From the opening chapter, “We Were Told,” of JMS’s autobiography, I was hooked, and I properly immersed myself in his story from page one to page 460. If anything, it was too short. However much JMS’s fiction has torn me up, few things in the world have torn me up as much as his autobiography. Do I laugh? Do I cry? Do I do both? I can write several things with absolute certainty after reading Becoming Superman. First, no matter how bad my own childhood (and, it was bad) was, it was nothing compared to JMS’s childhood. Some of the stories he tells of his upbringing are so horrific, that I can’t even re-tell them here in review. Second, rather than laugh or cry, I actually just wanted to give JMS a huge bear hug from time to time while reading Becoming Superman. Yes, he might think this a little weird, especially given that he’s not really a physical kind of guy! Though, frankly, I think we would’ve been friends and allies back in junior high and high school. Third, no matter how much I respected him before reading his autobiography, my respect for him now knows no bounds. The man is nothing if not fortitude made manifest.

Without trying in the least to be cocky, I can state with some certainty that I know something about biography and autobiography—having spent my career writing the former. JMS knows better than almost anyone how to tell a life story. He even throws in a good (and true) murder mystery in Becoming Superman. And, there are also cult leaders, Nazis, communists, conmen, muggers . . . the list of bad guys who have shown up in JMS’s life is nearly endless.

The danger in reviewing this book, of course, is that any review might not only give too much away, but it might also very well do so in a way as to diminish JMS’s own greatness as a writer. As an admirer of JMS (even more so now), I would hate to be responsible for either.

Let me, however, offer a few thoughts about the book, without, I pray, giving too much away. Understandably—especially given the horrors he experienced with his biological father, mother, and paternal grandmother—JMS has spent much of his life searching for grounding, for inspiration, and for, frankly, true parents. Yet, as brutally as life dealt with JMS, he has rarely lost hope, and he has always fought back. As I mentioned earlier, JMS is fortitude made manifest. JMS’s story is the stuff of ancient Greece! And, with every word on every page, JMS cries out for justice, not just for himself, but for the world.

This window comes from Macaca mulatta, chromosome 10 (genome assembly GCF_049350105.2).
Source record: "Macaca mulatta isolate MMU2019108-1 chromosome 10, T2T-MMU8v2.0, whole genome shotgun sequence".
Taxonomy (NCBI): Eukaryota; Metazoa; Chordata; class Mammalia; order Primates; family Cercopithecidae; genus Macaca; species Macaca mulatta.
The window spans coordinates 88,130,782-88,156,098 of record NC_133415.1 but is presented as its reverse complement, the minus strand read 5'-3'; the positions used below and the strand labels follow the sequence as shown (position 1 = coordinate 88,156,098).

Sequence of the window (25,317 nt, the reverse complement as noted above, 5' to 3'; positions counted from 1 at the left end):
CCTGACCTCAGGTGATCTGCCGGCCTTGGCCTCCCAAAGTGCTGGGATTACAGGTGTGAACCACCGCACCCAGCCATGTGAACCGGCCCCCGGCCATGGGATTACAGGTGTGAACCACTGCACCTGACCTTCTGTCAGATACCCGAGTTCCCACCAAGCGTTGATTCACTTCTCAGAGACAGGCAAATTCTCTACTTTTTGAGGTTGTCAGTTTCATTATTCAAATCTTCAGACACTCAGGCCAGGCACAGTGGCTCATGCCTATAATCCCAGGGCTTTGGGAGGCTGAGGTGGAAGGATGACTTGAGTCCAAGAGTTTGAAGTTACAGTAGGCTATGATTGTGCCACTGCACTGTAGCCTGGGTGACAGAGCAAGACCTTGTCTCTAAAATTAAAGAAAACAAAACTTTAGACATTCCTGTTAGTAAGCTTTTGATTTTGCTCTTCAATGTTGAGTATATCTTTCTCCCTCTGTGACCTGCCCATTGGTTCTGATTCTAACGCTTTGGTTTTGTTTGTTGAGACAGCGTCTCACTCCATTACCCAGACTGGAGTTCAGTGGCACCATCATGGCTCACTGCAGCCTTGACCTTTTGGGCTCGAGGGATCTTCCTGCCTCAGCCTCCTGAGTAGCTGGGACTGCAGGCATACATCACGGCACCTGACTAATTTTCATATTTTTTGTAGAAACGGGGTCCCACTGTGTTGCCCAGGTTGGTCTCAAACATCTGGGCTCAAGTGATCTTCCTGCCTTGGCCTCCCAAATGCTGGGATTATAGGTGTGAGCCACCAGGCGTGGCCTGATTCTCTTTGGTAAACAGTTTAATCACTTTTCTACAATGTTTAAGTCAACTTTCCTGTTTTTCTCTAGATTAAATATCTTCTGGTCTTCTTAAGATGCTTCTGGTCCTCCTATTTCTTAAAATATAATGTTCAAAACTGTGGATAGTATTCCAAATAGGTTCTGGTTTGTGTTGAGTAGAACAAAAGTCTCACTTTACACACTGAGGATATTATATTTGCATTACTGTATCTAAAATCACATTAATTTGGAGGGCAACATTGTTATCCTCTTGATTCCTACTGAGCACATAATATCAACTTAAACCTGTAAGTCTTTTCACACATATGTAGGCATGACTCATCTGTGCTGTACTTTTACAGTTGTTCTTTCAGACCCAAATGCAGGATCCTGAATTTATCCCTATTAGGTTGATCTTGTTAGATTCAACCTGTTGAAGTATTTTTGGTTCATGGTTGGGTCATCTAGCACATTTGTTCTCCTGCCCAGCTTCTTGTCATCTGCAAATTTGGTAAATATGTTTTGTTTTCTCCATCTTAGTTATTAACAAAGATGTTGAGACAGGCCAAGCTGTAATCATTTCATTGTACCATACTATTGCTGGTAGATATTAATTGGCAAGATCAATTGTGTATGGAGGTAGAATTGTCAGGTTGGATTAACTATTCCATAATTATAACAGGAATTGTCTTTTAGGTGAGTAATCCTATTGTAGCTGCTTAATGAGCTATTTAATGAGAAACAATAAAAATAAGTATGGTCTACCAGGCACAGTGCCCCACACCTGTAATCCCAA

I came to realize rather quickly in the book that JMS not only always gets back up, but that he also does so with a sort of mischievous magic, each horrible thing only building up his own mischievous side. Whereas most men and women would either give up or become hopelessly cynical and nihilistic given JMS’s various situations, JMS found what mattered most in life and also found who mattered most in life.

Without proper parents and without any respect for normal (cultural and religious) authorities, JMS found his moral grounding in the fictional character, Superman/Clark Kent. When confronted with bullying or with a moral dilemma, JMS would consider the question: What would Superman Do? It almost always provided him, morally, with the right answer.

Yet, no matter how little life gave JMS in terms of happiness or stability, it clearly gave him an abundance of brains and skills. He has wielded these gifts, repeatedly, with nothing short of excellence. Superman, indeed.

The Imaginative Conservative applies the principle of appreciation to the discussion of culture and politics—we approach dialogue with magnanimity rather than with mere civility. Will you help us remain a refreshing oasis in the increasingly contentious arena of modern discourse? Please consider donating now.

Notes:

* Birzer, Bradley. “Hypergraphia: The Beautiful Disorder of Kevin J. Anderson.” The Imaginative Conservative, March 2015.

Editor’s Note: The featured image is a detail from a photograph of J. Michael Straczynski, courtesy of Wikimedia Commons.